… NHS England has recognised that it should not fund homoeopathic remedies.
First, consider the highly versatile IndoEuropean root, SM, meaning one or as one.
In Latin, semel meant once only or once and for all, and simul had various meanings related to togetherness, in one company. A semelparous plant or animal reproduces only once and semelfactive Slavonic verbs describe sudden one-off actions. Simultaneous means happening at the same time. A simulation looks like something else, as if they were one and the same, and to assemble (Latin assimulare, to copy) means to bring things together, as in an ensemble. Semper, once and for all, gives us sempiternal, everlasting, and Sempervivum, a genus of plants such as houseleeks. Simple is from the Latin simplex, literally one fold (plica), meaning consisting of one element, and similis gives us similar, simile, and, truly, verisimilitude.
Russian words also come from SM. Samizdat, describing the clandestine or illegal copying and distribution of literature or the texts so produced, is a shortened form of a word for a self-publishing house, самоиздательство, and a samovar, literally self-boiling, is a tea urn.
Then there is a range of Sanskrit words, such as Sanskrit itself, which means put together or well formed, samhita (union or connection), a Vedantic text, samsara (complete movement), the cycle of death and rebirth, and sandhi (putting together), a term in Sanskrit grammar describing assimilative changes in the final and initial sounds of words in a sentence and in the final sounds of word stems. The English words same and some have similar roots.
In Greek the S in SM became a rough breathing: ἅμᾶ meant at once or at the same time and a hamadryad (Ἁμαδρυάς) was at one with her tree; ὁμός meant one and the same and ὅμοιος similar or resembling, suiting or according with. A myriad of English words begin with homo- or homoeo-: homogeneous and homogenous (note the difference), homolateral, homoscedastic, homosexual, homoeobox genes, homoeomorphic, homoeothermic, and of course homoeopathy, with its catchphrase “similia similibus curantur”, or “like cures like”. How unlikely.
Last week I mentioned two types of scientific interconnectedness, the quantum interconnectedness of fermions, as governed by Pauli’s exclusion principle, and more general scientific connectedness, which physicist Alan Sokal has described as “a powerful web of interlocking evidence coming from a variety of sources. … Only rarely does everything rest on one crucial experiment . . . science tends to link these theories into a unified framework . . . biology has to be compatible with chemistry and chemistry with physics” (Figure).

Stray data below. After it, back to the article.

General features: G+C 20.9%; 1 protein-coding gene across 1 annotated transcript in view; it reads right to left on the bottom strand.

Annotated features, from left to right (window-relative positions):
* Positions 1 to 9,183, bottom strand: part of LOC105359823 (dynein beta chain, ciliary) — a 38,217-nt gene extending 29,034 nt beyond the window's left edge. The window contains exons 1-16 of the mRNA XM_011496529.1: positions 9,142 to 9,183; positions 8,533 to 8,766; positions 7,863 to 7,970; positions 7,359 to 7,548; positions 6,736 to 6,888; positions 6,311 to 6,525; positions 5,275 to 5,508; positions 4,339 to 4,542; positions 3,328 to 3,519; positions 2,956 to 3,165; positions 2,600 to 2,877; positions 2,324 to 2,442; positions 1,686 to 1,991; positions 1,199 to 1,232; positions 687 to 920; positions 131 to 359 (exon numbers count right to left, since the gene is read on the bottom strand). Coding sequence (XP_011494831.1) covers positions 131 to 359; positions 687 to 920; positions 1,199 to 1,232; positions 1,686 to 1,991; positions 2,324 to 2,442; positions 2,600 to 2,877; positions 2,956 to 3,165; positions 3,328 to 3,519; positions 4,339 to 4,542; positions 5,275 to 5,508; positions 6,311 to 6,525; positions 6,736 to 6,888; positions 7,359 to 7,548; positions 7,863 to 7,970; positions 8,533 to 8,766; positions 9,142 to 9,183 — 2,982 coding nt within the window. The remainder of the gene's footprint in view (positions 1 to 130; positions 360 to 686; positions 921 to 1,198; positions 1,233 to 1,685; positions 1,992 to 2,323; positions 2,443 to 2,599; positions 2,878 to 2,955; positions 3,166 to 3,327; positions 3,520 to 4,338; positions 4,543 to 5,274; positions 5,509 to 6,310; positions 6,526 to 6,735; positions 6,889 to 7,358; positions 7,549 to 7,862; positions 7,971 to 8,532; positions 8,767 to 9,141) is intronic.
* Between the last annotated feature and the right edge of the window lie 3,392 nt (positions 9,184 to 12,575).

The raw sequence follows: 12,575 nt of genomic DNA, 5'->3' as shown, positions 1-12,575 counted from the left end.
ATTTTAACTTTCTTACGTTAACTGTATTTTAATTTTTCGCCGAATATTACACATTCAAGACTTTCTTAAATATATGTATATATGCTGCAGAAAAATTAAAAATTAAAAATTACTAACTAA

Figure. Bioscientific interconnectedness; not all disciplines nor all of the possible connections are shown
Sokal has invoked the interconnectedness principle to discuss homoeopathy: “The fundamental reason for rejecting homoeopathy is that there is no plausible mechanism by which homoeopathy could possibly work, unless one rejects everything that we’ve learnt over the last 200 years about physics and chemistry, namely that matter is made of atoms and that the properties of matter, including its chemical and biological effects, depend on its atomic structure; … the advocates of homoeopathy sometimes … [assert] that the curative effect of homoeopathic remedies arises from a memory of the vanished active ingredient that is somehow retained by the water in which it was dissolved. … [But] the problem is that the existence of such a phenomenon would contradict well tested science, in this case the statistical mechanics of fluids. The molecules of any liquid are constantly being bumped by other molecules, what physicists call thermal fluctuations, so that they quickly lose any memory of their past configuration, and when I say quickly I’m talking picoseconds not months. So, in short, all the millions of experiments confirming modern physics and chemistry also constitute powerful evidence against homoeopathy. … Even a clinical trial at the 99.9% confidence level would not begin to compete with all the evidence in favour of modern physics and chemistry. Extraordinary claims require extraordinary evidence.”
The final thrust in this extract reflects what physicists, such as Sokal, often require, namely that the results of their experiments must be supported by probabilities much greater than 99.9%, with data typically at least five standard deviations from the mean (P ≈ 3 × 10-7).
Homoeopathy’s failure to be at one with the rest of science makes it an impossible doctrine.
Jeffrey Aronson is a clinical pharmacologist, working in the Centre for Evidence Based Medicine in Oxford’s Nuffield Department of Primary Care Health Sciences. He is also president emeritus of the British Pharmacological Society.
Competing interests: None declared.